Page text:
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Transplanting and fertilizing indoor plants

Transplanting and fertilizing

Well, spring is here! After a long, exhausting winter, the warm rays of the sun peeked out at us again, and nature is waking up to life again after hibernation. Indoor plants may not have slept that much, but their lush growing season is also just now starting. In order for them to have enough strength and nutrients, we should transplant them and start fertilizing them more or less regularly. Wehave summarized other important advice and tips for the spring season in this article , now we will focus mainly on the above-mentioned transplanting and fertilizing. Get your transplant mat ready and let's go!

Does the plant need repotting?

You don't have to strictly transplant every plant just because spring has started. Some maids don't like it much. Which ones are they? For example, climbing plants such as epipremnum and scindapsus prefer to be tightly packed in a pot and rooted all around. Like for example zamioculcas or sansevieria . Even plants from the hoya genus do not need to be transplanted so often, just try adding fresh substrate or compost to the surface. If they look happy and their roots have not yet grown out of the drainage holes of the pot, there is no need to rush.

On the other hand, if the plant is sickly, growing slowly and the pot looks like it will be torn apart by the roots in no time, repot the plant at any time of the year. After all, we also transplant plants for you non-stop throughout the year, so you can buy them from us already in a high-quality substrate with good drainage.

Photo: The plant needs to be transplanted when the root system has covered the entire pot or when the roots are coming out from above. Some plants should be transplanted every 2 years.

Which substrate to choose?

Long gone are the days when only one type of universal substrate for all maids was sold. With the growing supply of all kinds, the demand for special substrates grew as well, so that housemaids could do their best. The goal is to achieve the most suitable soil reaction, find the right ratio of nutrients and achieve the necessary water permeability.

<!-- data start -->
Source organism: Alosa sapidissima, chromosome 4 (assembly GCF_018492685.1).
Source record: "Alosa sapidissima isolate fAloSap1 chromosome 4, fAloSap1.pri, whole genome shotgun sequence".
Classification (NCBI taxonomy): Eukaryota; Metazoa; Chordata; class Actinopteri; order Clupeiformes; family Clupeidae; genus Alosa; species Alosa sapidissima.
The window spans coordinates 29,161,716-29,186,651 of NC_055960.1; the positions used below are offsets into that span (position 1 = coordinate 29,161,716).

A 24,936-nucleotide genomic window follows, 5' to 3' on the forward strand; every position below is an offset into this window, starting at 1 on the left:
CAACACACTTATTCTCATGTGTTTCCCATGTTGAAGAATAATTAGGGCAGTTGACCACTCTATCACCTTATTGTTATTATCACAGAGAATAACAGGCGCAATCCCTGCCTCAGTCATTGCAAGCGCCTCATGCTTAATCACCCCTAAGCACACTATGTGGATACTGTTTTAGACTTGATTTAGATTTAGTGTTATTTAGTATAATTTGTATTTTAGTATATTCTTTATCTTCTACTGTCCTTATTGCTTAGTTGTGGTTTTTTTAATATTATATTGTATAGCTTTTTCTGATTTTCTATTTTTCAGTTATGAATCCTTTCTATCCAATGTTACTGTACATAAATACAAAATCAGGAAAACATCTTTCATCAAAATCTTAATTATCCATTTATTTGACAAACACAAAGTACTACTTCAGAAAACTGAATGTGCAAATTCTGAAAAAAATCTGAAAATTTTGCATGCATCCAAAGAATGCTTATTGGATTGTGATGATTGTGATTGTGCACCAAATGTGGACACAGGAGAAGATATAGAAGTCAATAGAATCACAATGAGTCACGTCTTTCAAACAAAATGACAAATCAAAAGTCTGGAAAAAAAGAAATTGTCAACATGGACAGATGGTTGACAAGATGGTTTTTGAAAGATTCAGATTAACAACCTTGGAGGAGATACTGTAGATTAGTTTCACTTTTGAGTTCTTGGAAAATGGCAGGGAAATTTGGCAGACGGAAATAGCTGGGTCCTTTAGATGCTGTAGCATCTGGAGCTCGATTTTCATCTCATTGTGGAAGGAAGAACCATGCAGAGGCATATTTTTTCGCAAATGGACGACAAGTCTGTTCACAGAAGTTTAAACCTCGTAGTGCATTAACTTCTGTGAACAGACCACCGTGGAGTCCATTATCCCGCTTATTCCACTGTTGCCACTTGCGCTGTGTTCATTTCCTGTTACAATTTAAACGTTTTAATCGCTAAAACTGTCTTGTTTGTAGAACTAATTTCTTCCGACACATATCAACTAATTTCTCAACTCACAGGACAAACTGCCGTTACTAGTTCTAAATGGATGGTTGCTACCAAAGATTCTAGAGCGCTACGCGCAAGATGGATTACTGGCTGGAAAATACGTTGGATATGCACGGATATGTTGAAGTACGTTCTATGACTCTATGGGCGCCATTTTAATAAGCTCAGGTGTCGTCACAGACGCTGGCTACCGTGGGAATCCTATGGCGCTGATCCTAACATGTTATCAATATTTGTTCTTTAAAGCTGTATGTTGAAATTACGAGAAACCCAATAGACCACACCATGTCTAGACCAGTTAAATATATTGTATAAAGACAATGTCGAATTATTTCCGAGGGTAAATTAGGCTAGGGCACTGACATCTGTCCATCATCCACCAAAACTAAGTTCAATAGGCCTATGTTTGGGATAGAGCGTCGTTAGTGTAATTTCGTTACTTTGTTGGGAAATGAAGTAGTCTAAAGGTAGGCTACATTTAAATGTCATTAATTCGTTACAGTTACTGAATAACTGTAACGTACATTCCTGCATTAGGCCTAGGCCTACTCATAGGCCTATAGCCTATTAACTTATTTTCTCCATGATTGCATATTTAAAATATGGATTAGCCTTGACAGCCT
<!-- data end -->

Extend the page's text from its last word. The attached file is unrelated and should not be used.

It is best if you find out at least basic information about a particular plant. For all our plants that we sell on the e-shop, we have complete instructions on how to best grow them, get inspired!

Moisture-loving plants will do well in a substrate that absorbs water and retains it for several days, for drought-loving plants, on the other hand, choose those that allow water to pass through and dry quickly. Different types of plants understandably have different demands on the quality of the substrate. If you don't know how to deal with the exact ratios of substrate admixtures, don't despair! You don't have to mix it yourself at home, you can buy the substrate already mixed directly from us.

Substrate for orchids

Orchids are a special species with their requirements, which you should water with soft, decalcified water and grow them in special containers designed for this. The substrate must be very airy, well permeable and its components must decompose slowly. The roots must have access to light and air. A mixture of coconut chips , pine bark , peat moss and our universal substrate will serve you best.

Substrate for succulents

Cacti and succulent-type plants do not tolerate overwatering. Therefore, you must ensure that they are planted in a well-permeable, airy and light substrate. This can be achieved by mixing soil with coarse sand, perlite and small pebbles. Or buy it straight away, already mixed as a substrate for succulents , which we prepare for you ourselves.